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We try to think about creative ways to display what’s happening in the world. So here’s our Wall Street Journal Word Cloud, taking the most relevant words from today’s online version.

What’s the most relevant word? Crisis. (No surprise, huh? Go figure.)

For more, go here.

This is one of our favorite interviews! Media personality Mo Reilley gives her thoughts on the radio industry and adapting to the changes that it presents. This is a “must watch” interview for anyone interested in how to thrive in the ups and downs of such a dynamic business. Want more? Go Here.


The Rise of the Cheating Economy:


At Ashley Madison’s website for “dating,” the infidelity economy is alive, well, and profitable.

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The Rise of the Cheating Economy:

At Ashley Madison’s website for “dating,” the infidelity economy is alive, well, and profitable.

MORE

Did you miss any of our audio exclusives this week? No worries! You can catch up here!

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In this episode, we discuss the Google Art Project, “Rediscovering the Power of No”, and reactions from cartoonists to the AOL/HuffPo deal, and music from Adele.

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The G Cafe

In this audio exclusive from The G Cafe, Floyd Hall talks with Irina Avtsin about her new book, Rediscovering the Power of No.

The leadership of women in politics, business, and society is becoming evident across the globe. Growing numbers of women are becoming political leaders, the most recent being Dilma Rouseff, who took over as Brazil’s first woman president. She follows in the footsteps of other female politicians such as Chile’s Michelle Bachelet, Argentina’s Cristina Kirchner, and Germany’s Angela Merkel. Last year, India even reserved a third of the seats in its legislature for women.

Women are also rising to the forefront in other parts of government. In November 2010, for instance, several women played key roles during U.S. President Barack Obama’s visit to India. The ones in the spotlight were of course Michelle Obama and Sonia Gandhi. In addition, U.S. Secretary of State Hillary Clinton helped shape Indo-U.S. ties, as did a troika of Indian women bureaucrats: Foreign Secretary Nirupama Rao; India’s U.S. Ambassador Meera Shankar; and Joint Secretary (Americas) Gaitri Kumar.

Read more.

We are in the midst of a communications revolution that has affected the media industry from a financial, operational, technological, and content perspective; a revolution that has profoundly changed the way individuals and institutions in the media interact among each other and with society in general.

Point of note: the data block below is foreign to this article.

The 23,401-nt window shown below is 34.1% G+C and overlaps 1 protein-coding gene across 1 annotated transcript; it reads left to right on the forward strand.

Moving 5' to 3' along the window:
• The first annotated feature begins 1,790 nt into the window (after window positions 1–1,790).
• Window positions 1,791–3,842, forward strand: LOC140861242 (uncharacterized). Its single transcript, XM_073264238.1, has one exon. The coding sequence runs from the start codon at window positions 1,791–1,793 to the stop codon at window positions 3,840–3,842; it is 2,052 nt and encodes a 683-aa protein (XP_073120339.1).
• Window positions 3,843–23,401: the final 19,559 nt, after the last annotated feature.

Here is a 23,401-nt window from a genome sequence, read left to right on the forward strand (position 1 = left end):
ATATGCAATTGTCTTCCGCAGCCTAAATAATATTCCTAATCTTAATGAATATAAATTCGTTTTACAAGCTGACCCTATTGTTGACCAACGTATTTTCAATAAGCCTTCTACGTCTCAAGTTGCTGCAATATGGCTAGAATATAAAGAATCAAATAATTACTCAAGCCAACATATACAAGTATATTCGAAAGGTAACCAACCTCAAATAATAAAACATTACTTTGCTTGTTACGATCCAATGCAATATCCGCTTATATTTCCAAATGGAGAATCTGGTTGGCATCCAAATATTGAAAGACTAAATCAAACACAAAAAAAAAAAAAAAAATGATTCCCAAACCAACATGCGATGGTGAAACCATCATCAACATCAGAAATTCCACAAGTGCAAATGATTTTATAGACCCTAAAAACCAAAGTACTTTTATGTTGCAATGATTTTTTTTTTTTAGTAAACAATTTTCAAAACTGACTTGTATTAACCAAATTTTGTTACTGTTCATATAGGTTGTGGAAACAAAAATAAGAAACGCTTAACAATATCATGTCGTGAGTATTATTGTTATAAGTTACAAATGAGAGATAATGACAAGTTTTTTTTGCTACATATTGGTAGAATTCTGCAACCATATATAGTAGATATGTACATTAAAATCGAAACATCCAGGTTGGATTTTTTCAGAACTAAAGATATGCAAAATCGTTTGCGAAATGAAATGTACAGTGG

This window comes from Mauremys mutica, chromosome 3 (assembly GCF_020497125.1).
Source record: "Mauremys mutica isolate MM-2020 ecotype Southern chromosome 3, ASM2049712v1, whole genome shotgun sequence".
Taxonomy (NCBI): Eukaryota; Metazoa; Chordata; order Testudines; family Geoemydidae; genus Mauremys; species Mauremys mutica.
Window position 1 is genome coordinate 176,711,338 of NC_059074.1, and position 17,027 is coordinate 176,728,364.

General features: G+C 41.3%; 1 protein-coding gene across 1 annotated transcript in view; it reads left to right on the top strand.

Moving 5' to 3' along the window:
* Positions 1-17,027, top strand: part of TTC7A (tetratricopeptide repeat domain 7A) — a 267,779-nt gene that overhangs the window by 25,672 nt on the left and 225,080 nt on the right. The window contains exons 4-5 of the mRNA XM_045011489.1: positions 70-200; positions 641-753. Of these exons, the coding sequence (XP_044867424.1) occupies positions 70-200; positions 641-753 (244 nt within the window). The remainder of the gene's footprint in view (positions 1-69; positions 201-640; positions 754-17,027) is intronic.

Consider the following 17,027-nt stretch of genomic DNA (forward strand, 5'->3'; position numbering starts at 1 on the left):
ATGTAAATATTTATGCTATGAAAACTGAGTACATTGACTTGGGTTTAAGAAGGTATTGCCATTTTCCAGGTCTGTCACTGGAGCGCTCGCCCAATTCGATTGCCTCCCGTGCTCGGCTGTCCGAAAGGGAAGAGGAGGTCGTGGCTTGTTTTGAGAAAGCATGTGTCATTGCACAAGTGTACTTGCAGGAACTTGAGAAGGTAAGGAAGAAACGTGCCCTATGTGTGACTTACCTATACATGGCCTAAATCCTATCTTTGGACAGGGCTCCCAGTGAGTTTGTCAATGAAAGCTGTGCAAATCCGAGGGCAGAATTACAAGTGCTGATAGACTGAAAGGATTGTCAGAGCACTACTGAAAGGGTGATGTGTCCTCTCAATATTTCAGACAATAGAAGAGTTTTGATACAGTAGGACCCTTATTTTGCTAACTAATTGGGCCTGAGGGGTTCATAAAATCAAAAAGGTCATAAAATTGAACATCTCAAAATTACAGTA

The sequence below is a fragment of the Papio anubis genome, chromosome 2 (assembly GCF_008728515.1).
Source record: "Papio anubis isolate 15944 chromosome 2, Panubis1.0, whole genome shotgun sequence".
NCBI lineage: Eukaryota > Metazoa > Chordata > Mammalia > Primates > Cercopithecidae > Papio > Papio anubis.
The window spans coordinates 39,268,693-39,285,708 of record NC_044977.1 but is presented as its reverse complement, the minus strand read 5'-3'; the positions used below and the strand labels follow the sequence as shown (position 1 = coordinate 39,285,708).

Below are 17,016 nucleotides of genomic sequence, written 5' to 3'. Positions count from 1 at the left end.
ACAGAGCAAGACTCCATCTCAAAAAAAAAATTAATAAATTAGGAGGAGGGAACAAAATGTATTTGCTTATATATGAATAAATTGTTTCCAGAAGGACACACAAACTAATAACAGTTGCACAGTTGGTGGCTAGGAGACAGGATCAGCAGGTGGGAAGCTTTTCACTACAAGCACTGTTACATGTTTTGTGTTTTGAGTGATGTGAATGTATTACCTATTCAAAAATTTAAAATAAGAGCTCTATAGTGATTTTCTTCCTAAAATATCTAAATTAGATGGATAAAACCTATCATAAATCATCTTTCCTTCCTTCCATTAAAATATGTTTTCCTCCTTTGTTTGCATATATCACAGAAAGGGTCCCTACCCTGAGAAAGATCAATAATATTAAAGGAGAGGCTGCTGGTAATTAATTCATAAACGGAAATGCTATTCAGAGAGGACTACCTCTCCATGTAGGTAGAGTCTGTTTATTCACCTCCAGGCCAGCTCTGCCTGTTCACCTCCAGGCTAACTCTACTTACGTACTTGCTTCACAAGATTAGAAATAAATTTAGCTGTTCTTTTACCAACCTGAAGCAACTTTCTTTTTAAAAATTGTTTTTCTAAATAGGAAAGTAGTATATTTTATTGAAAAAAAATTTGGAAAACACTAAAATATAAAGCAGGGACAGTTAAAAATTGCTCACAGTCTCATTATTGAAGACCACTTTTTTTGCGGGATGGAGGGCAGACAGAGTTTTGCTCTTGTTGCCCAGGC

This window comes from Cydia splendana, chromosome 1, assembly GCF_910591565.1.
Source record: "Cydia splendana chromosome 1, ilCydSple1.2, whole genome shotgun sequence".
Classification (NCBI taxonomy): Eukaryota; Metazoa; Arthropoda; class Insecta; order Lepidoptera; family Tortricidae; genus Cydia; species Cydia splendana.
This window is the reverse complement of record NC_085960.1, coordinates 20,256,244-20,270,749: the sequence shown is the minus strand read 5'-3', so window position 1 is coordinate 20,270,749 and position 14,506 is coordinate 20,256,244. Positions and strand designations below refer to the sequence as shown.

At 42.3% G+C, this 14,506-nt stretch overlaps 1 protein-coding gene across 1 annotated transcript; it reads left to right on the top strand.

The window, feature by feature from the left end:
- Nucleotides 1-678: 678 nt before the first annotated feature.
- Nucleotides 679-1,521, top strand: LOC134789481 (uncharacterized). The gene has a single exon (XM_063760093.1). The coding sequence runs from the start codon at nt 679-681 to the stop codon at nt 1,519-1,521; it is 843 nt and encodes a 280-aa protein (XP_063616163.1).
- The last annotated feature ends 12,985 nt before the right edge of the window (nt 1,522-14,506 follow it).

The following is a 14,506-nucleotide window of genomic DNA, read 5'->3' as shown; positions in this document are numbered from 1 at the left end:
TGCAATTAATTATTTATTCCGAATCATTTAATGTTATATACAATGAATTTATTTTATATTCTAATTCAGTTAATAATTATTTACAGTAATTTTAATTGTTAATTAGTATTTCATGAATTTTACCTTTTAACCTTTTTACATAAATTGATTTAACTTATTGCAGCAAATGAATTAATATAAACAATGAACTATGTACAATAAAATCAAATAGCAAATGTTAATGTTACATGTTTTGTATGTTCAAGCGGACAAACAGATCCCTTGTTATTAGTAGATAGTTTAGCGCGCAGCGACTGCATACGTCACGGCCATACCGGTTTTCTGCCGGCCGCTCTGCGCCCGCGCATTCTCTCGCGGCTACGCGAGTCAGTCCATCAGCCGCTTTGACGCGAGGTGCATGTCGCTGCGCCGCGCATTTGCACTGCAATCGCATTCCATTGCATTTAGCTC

Disruption is bound to happen in any established industry, but those with the ability to adapt quickly and intelligently will be able to take advantage of that disruption and formulate new models that will blend the past and present ways of thinking and ultimately become the new standards. The difference between the media industry and many others is the relative speed with which this disruption is happening, and the relative slowness that some outlets have demonstrated in trying to keep up with the changes.

One of the most difficult aspects in coping with the new changes in the media industry is related to how to consistently assign and derive value from each aspect of a business’ operations and customer base—especially when the makeup of that customer base can change rapidly in the face of new competition. However, dealing with that and other challenges is what still makes the media industry so attractive and compelling from a strategy perspective.

The internet has broken down communication barriers around the world, creating a more level playing field due to the democratization of media technology tools which has led to more new entrants, thereby fostering increased global competition for content and innovative applications. In light of these developments, from a business perspective, there are still opportunities to create value if companies are willing to rethink how they allocate resources, change how they manage their workforce and customer relationships, and be flexible in sourcing and distributing their content.

Thus, considering the political, cultural, and financial aspects of the media industry in our society, it is an industry that remains relevant because there are still stories that need to be told and voices that need to be heard. The major challenge is figuring out how to continually reconstruct and update the bridge between these great stories, voices, and ideas and the audience that wants to hear them.

This post gives some advice on how to bring your business to a global audience.